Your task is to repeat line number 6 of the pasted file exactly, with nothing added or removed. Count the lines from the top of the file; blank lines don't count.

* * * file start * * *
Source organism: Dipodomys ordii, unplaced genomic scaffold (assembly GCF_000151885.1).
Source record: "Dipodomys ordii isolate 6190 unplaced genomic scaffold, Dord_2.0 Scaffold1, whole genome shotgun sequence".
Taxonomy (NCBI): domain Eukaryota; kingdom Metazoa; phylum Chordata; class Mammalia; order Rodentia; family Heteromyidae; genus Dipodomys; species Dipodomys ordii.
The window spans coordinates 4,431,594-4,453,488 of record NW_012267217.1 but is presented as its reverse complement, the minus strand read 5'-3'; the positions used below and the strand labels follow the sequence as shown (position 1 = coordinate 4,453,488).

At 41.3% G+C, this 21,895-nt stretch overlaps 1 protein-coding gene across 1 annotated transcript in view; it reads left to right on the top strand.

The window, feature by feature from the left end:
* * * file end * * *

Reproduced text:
The window, feature by feature from the left end: